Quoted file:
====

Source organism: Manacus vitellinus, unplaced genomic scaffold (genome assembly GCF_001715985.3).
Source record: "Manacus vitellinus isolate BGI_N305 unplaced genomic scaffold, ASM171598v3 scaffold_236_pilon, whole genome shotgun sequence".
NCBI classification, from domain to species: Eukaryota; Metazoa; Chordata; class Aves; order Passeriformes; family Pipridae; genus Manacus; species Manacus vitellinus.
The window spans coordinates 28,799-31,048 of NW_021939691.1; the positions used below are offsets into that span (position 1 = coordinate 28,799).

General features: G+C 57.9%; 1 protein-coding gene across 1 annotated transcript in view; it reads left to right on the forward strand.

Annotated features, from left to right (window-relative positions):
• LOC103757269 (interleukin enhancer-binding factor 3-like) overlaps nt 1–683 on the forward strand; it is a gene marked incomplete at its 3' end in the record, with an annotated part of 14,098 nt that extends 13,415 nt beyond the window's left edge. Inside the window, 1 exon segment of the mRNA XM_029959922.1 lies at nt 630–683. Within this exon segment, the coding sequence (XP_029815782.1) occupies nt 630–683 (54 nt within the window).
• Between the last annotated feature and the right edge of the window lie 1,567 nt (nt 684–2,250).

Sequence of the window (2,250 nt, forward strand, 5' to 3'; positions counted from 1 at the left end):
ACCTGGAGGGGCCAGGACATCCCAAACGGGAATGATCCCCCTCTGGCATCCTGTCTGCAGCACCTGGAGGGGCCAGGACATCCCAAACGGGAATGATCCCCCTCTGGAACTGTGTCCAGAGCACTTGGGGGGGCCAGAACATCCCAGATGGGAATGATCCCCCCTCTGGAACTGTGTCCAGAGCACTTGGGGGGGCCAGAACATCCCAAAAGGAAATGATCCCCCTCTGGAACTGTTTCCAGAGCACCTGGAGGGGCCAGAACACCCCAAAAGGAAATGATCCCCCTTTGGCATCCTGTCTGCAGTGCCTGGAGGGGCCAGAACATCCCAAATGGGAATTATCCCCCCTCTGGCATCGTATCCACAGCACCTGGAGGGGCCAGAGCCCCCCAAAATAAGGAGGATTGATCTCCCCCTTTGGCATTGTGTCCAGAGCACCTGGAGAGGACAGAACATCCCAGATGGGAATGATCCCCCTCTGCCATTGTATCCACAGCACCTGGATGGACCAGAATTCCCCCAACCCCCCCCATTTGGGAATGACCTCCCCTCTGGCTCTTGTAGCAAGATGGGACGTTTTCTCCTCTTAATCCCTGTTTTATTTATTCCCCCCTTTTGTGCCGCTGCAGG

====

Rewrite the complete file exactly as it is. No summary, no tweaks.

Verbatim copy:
Source organism: Manacus vitellinus, unplaced genomic scaffold (genome assembly GCF_001715985.3).
Source record: "Manacus vitellinus isolate BGI_N305 unplaced genomic scaffold, ASM171598v3 scaffold_236_pilon, whole genome shotgun sequence".
NCBI classification, from domain to species: Eukaryota; Metazoa; Chordata; class Aves; order Passeriformes; family Pipridae; genus Manacus; species Manacus vitellinus.
The window spans coordinates 28,799-31,048 of NW_021939691.1; the positions used below are offsets into that span (position 1 = coordinate 28,799).

General features: G+C 57.9%; 1 protein-coding gene across 1 annotated transcript in view; it reads left to right on the forward strand.

Annotated features, from left to right (window-relative positions):
• LOC103757269 (interleukin enhancer-binding factor 3-like) overlaps nt 1–683 on the forward strand; it is a gene marked incomplete at its 3' end in the record, with an annotated part of 14,098 nt that extends 13,415 nt beyond the window's left edge. Inside the window, 1 exon segment of the mRNA XM_029959922.1 lies at nt 630–683. Within this exon segment, the coding sequence (XP_029815782.1) occupies nt 630–683 (54 nt within the window).
• Between the last annotated feature and the right edge of the window lie 1,567 nt (nt 684–2,250).

Sequence of the window (2,250 nt, forward strand, 5' to 3'; positions counted from 1 at the left end):
ACCTGGAGGGGCCAGGACATCCCAAACGGGAATGATCCCCCTCTGGCATCCTGTCTGCAGCACCTGGAGGGGCCAGGACATCCCAAACGGGAATGATCCCCCTCTGGAACTGTGTCCAGAGCACTTGGGGGGGCCAGAACATCCCAGATGGGAATGATCCCCCCTCTGGAACTGTGTCCAGAGCACTTGGGGGGGCCAGAACATCCCAAAAGGAAATGATCCCCCTCTGGAACTGTTTCCAGAGCACCTGGAGGGGCCAGAACACCCCAAAAGGAAATGATCCCCCTTTGGCATCCTGTCTGCAGTGCCTGGAGGGGCCAGAACATCCCAAATGGGAATTATCCCCCCTCTGGCATCGTATCCACAGCACCTGGAGGGGCCAGAGCCCCCCAAAATAAGGAGGATTGATCTCCCCCTTTGGCATTGTGTCCAGAGCACCTGGAGAGGACAGAACATCCCAGATGGGAATGATCCCCCTCTGCCATTGTATCCACAGCACCTGGATGGACCAGAATTCCCCCAACCCCCCCCATTTGGGAATGACCTCCCCTCTGGCTCTTGTAGCAAGATGGGACGTTTTCTCCTCTTAATCCCTGTTTTATTTATTCCCCCCTTTTGTGCCGCTGCAGG